By Jack Mayne

King County Metro Transit is proposing to implement a new RapidRide H Line bus route connecting Burien and Seattle primarily using Ambaum Blvd. SW and SW 150th Street, the Burien Council heard at its Feb. 22 meeting.

The RapidRide program implements improved bus services that decrease travel times and increase bus frequency. This new RapidRide route will replace the existing Route 120 and will connect Burien’s Transit Center with downtown Seattle.

Agreement with Metro
An agreement between Metro and Burien is necessary for the city to manage the grant funds and pay the county to implement the project. The city staff has negotiated an agreement for the Council to consider.

The low bidder was Walsh Construction of Seattle, but no contract has yet been signed.

An agreement between King County Metro and Burien is necessary for the city to manage the grant funds and pay the county to implement the H Line Project.

The city says a financing and construction agreement has been negotiated for Council’s consideration.

Project on schedule
Kevin Kibet, Metro capital projects manager, told Council in response to a question from Councilmember Kevin Schilling that the project is on schedule and should be completed in 2022.

The work on construction will start in West Seattle and move south to White Center and thence to Ambaum Blvd. SW and SW 150th Street.

Kibet said he was not yet able to predict exact timing of work on Ambaum but “if all goes well, probably in June, July you’ll see some work.”

Impacts on Burien residents will be as little as possible, Kibet said.

Deputy Mayor Krystal Marx urged Kibet to encourage that Metro pass on updated information on the project to Council and to the public.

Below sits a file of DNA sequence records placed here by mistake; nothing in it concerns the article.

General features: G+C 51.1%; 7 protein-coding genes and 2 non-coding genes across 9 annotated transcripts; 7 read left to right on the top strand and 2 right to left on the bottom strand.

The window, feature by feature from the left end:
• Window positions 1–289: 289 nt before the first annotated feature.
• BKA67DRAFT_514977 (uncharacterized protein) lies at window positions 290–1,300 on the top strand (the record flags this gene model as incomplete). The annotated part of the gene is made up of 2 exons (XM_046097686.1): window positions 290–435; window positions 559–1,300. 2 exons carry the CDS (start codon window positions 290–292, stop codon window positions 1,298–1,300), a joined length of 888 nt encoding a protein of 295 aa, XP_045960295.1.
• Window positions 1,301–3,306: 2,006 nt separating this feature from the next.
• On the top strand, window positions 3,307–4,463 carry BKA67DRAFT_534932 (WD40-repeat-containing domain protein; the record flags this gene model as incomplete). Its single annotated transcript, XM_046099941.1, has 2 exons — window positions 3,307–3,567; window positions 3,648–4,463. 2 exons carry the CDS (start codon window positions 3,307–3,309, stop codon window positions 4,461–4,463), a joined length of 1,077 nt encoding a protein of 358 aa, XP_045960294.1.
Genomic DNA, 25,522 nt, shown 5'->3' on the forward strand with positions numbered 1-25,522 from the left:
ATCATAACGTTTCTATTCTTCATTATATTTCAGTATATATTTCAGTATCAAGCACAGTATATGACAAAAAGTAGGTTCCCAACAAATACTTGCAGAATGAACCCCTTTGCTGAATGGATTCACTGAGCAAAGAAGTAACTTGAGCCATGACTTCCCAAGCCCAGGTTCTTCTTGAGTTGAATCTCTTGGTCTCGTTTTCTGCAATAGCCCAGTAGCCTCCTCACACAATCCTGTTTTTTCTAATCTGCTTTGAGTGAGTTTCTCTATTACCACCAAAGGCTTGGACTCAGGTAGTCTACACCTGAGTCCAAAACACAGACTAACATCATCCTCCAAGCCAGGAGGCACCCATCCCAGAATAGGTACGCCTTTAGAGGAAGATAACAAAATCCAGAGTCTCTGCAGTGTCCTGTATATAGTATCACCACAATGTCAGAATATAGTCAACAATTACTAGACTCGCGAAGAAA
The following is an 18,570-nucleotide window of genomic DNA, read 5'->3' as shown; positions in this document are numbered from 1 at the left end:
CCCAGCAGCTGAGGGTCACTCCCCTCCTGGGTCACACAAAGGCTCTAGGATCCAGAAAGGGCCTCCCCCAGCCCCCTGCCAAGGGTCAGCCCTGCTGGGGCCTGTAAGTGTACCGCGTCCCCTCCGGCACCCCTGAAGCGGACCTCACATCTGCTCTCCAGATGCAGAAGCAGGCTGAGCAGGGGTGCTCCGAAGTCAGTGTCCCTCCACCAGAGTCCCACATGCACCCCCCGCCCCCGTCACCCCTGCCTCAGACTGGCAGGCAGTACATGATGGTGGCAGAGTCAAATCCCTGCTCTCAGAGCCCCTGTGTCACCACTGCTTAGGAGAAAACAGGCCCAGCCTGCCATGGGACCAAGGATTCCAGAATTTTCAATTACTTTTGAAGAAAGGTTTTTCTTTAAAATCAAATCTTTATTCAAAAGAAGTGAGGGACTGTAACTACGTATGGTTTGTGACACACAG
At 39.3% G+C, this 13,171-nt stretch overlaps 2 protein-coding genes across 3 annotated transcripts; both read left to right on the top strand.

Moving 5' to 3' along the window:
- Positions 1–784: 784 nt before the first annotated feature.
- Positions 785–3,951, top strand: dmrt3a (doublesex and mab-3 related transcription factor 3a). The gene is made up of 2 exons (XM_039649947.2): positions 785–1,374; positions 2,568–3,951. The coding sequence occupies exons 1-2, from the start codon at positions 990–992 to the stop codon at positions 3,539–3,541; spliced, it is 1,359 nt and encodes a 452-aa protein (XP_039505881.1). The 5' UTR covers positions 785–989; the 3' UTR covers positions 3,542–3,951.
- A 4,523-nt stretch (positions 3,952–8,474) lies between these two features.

Councilmember Kevin Schilling asked Deputy Public Works Director Robin Tischmak if the city planned any improvements on the left turn lane for buses on 150th and Ambaum.

“Yes, that is part of the project” and part of the on-street parking may be removed to help the bus turn, said Tischmak.

Then Schilling wanted to know the impact of the West Seattle bridge closure. The bridge was closed in March 2020 after cracks in the underside were found to be growing rapidly, necessitating a major repair amid the COVID-19 pandemic. Seattle’s transportation department has announced the bridge will remain closed until at least 2022.

Kibet said “it’s hard to tell” the impact. Buses would continue to use the older, lower West Seattle Bridge, he said.

Early on, the city expected the project cost would be “about $14 million” and the city applied for a state regional mobility grant and the city asked for and got a $10 million grant for the work in Burien. Tischmak said approval of this part of the project will fit into the overall upgrade of the corridor.

Council moved the issue for final approval at its next meeting.

Senior Reporter Jack Mayne passed away in December, 2021. In his honor we have created the Jack Mayne Journalism Scholarship.